In February, Alnylam announced a collaboration with Novartis (www.novartis.com) to advance RNAi toward pandemic flu. Other strategic partners for Alnylam are Merck (www.merck.com)for ocular diseases and Medtronic (www.medtronic.com)for drug/device combinations in neurogenerative diseases.
Exelixis (www.exelixis.com) is focused on the discovery and development of new drug therapies for cancer and other proliferative diseases. The company is leveraging its fully integrated gene-to-drug platform to expand a broad pipeline now consisting of 12 compounds of which at least seven are in clinical trials.
XL119 is in a Phase III clinical trial for bile duct tumors, XL874 will soon enter a Phase II trial for renal disease, and XL999 is in Phase II for variety of solid tumors.
XL999, a spectrum selective kinase inhibitor, is a potent small molecule inhibitor of key receptor tyrosine kinases, implicated in tumor vasculature and proliferation of some tumor cells. Proof-of-concept from many of these trials are expected in the 2007.
Partners committed to about $400 million of R&D funding include GlaxoSmithKline (12 programs), Genentech, Bristol Myers Squibb, Helsinn, and Wyeth. In December the company signed an agreement with Wyeth for the farnesoid X Receptor, a nuclear hormone and bile acid receptor.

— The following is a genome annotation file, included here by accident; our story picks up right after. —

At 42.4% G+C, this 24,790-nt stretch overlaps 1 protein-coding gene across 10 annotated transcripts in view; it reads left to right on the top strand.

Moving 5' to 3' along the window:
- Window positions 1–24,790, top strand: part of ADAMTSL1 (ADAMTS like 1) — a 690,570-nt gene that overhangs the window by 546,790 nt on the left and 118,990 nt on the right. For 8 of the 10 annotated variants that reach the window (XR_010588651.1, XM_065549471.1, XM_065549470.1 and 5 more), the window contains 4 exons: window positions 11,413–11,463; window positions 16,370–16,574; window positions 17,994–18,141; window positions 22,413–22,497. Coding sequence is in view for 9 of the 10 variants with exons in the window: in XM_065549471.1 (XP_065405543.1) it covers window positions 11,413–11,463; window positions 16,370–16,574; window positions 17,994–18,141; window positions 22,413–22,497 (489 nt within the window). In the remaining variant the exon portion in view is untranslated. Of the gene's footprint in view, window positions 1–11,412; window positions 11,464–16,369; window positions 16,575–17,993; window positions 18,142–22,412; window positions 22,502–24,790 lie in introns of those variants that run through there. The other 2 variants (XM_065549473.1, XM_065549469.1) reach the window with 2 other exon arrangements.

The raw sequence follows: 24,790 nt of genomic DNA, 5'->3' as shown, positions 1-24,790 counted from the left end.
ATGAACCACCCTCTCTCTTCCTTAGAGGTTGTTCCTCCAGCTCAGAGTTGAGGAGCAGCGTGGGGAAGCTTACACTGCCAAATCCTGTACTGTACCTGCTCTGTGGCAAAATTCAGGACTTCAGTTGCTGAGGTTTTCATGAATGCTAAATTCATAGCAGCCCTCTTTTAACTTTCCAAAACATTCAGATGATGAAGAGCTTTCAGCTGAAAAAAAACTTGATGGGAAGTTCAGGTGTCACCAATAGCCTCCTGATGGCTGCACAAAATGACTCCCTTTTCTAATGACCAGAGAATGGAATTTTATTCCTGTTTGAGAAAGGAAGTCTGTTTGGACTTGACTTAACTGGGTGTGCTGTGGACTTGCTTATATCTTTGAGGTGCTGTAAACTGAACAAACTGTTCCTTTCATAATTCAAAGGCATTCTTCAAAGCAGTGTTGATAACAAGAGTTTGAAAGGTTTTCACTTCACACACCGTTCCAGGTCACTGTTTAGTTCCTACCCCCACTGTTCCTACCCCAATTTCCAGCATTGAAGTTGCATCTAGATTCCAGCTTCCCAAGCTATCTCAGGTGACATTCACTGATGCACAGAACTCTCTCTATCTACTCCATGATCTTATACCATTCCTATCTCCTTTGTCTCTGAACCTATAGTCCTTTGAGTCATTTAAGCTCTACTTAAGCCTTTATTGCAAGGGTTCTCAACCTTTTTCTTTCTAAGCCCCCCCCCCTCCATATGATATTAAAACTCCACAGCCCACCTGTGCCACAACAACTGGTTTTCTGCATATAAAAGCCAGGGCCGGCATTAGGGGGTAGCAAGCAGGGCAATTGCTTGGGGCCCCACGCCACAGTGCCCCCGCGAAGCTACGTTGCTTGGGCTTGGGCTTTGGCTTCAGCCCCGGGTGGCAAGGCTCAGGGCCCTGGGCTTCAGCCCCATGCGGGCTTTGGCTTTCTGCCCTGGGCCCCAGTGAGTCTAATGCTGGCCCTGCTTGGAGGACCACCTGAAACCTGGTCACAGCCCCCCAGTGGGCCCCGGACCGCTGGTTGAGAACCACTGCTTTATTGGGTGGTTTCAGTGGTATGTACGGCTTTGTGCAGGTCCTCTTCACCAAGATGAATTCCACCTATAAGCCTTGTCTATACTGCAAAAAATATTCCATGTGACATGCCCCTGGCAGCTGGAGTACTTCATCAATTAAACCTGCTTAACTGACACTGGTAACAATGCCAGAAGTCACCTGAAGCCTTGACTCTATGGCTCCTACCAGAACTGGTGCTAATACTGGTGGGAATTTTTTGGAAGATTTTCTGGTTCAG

Tanox (www.tanox.com) specializes in the discovery and development of Mabs for treatment of immune-mediated diseases, inflammation, infectious disease, and cancer. Tanox’ Xolair is reportedly the first antibody approved to treat moderate-to-severe confirmed allergic asthma. Xolair generated annual royalties of $29.5 million in 2005 with annual sales of $300 million in 2005.
The company also has a promising pipeline with three products in the clinic. TNX-355, a humanized anti-CD4 Mab, is an HIV viral entry inhibitor that had positive results in a Phase II trial when given in combination with an optimized background regimen.
An IND was recently filed for TNX-650 for treatment of Hodgkin’s lymphoma that is refractory to chemotherapy and radiation. Other programs include TNX-832, an antitissue factor antibody in Phase I/II for acute lung injury and acute respiratory distress syndrome. The company reported net income of $9.8 million for Q4.
tics.com">www.zymogenetics.com) is focused on the development and commercialization of therapeutic proteins for treatment of diabetes, hemostasis, hemophilia, and autoimmune disease. Products sold through the company’s partner Novo Nordisk (www.novonordisk.com) include NovoLin and NovoRapid for treatment of diabetes, NovoSeven for treatment of hemophilia, and Regranex for wound healing.
The company also has three products in clinical development. rhThrombin recently entered Phase III for control of bleeding during surgical procedures. TACI–Ig is a soluble receptor for treatment of autoimmune diseases, and preliminary Phase I data indicated it was well tolerated for multiple myeloma with no dose-limiting toxicities.
The company also has a strategic alliance with Serono (www.serono.com) for novel protein and antibody therapeutics. Revenues from licensing and royalties were $43 million in 2005.